According to the London Chamber of Commerce and Industry, 62% of employers in the city are not making any special provisions for staff.
The last of England’s group stage matches is the only to be shown during office hours, but 47% of bosses said they will not allow employees to watch the game, while a further 15% said it simply wasn’t an option they could consider because of the nature of their business.
Of those employers that said they will let staff watch the match, 13% said they would screen it at work, 12% said they would allow people to leave the office, and a further 12% indicated employees would be able to watch on their computer.
Larger companies are more likely to let their staff watch England play, with bosses that have 20 staff or more split down the middle – 50% say they will let staff watch the match, while 50% say they will not.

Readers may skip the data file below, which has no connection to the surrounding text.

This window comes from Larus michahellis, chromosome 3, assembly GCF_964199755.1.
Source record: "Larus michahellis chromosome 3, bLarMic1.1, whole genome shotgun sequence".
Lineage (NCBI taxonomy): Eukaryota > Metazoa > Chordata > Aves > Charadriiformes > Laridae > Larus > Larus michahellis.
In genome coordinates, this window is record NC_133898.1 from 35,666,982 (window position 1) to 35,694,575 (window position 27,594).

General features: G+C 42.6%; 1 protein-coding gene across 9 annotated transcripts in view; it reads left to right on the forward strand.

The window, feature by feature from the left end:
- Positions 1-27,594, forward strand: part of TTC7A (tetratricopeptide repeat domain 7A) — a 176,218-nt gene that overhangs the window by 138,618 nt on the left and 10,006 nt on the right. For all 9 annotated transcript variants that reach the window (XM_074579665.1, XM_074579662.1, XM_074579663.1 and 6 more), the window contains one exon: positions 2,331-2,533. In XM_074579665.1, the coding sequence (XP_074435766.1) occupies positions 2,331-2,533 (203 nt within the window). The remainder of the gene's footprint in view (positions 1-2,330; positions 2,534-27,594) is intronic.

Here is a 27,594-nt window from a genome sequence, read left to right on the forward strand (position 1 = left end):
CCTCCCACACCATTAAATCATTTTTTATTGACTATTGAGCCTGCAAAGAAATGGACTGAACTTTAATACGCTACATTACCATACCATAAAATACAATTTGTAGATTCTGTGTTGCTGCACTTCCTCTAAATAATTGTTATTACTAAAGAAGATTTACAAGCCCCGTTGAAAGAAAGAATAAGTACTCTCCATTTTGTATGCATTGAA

The majority of those companies that are letting workers watch the England game are also making similar arrangements for non-UK workers, with 65% saying employees will be able to watch their own team play.
Meanwhile, amid talk of World Cup absence among London’s workforce, 63% of businesses anticipate no issues with staff absence: 34% said they would expect some problems and just 3% expected serious problems.
Peter Bishop, deputy chief executive of the London Chamber of Commerce and Industry (LCCI), said: While many employers will be allowing staff to cheer on England, some companies, particularly smaller ones, simply can’t afford a drop off in productivity. People may wonder what impact just one match could have on the office day, but when you consider that London has a huge international workforce, many working hours could be lost as some staff will want to watch a team other than England play.